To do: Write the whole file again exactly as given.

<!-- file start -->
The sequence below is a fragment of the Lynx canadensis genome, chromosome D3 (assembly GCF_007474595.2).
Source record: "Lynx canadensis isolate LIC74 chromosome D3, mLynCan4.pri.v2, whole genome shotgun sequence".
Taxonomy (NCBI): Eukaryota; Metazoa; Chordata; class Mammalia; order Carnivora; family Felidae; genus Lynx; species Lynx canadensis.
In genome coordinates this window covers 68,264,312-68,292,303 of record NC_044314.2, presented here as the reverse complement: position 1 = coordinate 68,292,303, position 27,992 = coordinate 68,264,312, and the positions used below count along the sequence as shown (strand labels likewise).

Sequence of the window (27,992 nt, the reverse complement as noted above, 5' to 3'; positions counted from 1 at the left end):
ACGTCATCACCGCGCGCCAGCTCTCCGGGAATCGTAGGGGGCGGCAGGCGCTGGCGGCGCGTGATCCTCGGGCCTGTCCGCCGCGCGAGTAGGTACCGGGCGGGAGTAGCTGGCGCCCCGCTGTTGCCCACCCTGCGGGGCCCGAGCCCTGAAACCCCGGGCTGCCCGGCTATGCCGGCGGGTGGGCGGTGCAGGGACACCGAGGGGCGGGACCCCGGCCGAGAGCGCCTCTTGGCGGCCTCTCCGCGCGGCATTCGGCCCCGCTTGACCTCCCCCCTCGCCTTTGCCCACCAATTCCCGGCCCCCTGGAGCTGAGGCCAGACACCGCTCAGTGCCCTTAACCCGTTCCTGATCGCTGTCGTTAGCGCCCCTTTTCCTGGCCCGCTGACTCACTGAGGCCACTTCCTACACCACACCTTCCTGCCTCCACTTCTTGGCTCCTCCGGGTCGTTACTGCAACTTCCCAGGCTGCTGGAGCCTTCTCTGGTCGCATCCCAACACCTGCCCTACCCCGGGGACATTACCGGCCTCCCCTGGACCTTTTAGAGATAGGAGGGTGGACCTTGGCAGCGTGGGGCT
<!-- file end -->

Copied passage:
The sequence below is a fragment of the Lynx canadensis genome, chromosome D3 (assembly GCF_007474595.2).
Source record: "Lynx canadensis isolate LIC74 chromosome D3, mLynCan4.pri.v2, whole genome shotgun sequence".
Taxonomy (NCBI): Eukaryota; Metazoa; Chordata; class Mammalia; order Carnivora; family Felidae; genus Lynx; species Lynx canadensis.
In genome coordinates this window covers 68,264,312-68,292,303 of record NC_044314.2, presented here as the reverse complement: position 1 = coordinate 68,292,303, position 27,992 = coordinate 68,264,312, and the positions used below count along the sequence as shown (strand labels likewise).

Sequence of the window (27,992 nt, the reverse complement as noted above, 5' to 3'; positions counted from 1 at the left end):
ACGTCATCACCGCGCGCCAGCTCTCCGGGAATCGTAGGGGGCGGCAGGCGCTGGCGGCGCGTGATCCTCGGGCCTGTCCGCCGCGCGAGTAGGTACCGGGCGGGAGTAGCTGGCGCCCCGCTGTTGCCCACCCTGCGGGGCCCGAGCCCTGAAACCCCGGGCTGCCCGGCTATGCCGGCGGGTGGGCGGTGCAGGGACACCGAGGGGCGGGACCCCGGCCGAGAGCGCCTCTTGGCGGCCTCTCCGCGCGGCATTCGGCCCCGCTTGACCTCCCCCCTCGCCTTTGCCCACCAATTCCCGGCCCCCTGGAGCTGAGGCCAGACACCGCTCAGTGCCCTTAACCCGTTCCTGATCGCTGTCGTTAGCGCCCCTTTTCCTGGCCCGCTGACTCACTGAGGCCACTTCCTACACCACACCTTCCTGCCTCCACTTCTTGGCTCCTCCGGGTCGTTACTGCAACTTCCCAGGCTGCTGGAGCCTTCTCTGGTCGCATCCCAACACCTGCCCTACCCCGGGGACATTACCGGCCTCCCCTGGACCTTTTAGAGATAGGAGGGTGGACCTTGGCAGCGTGGGGCT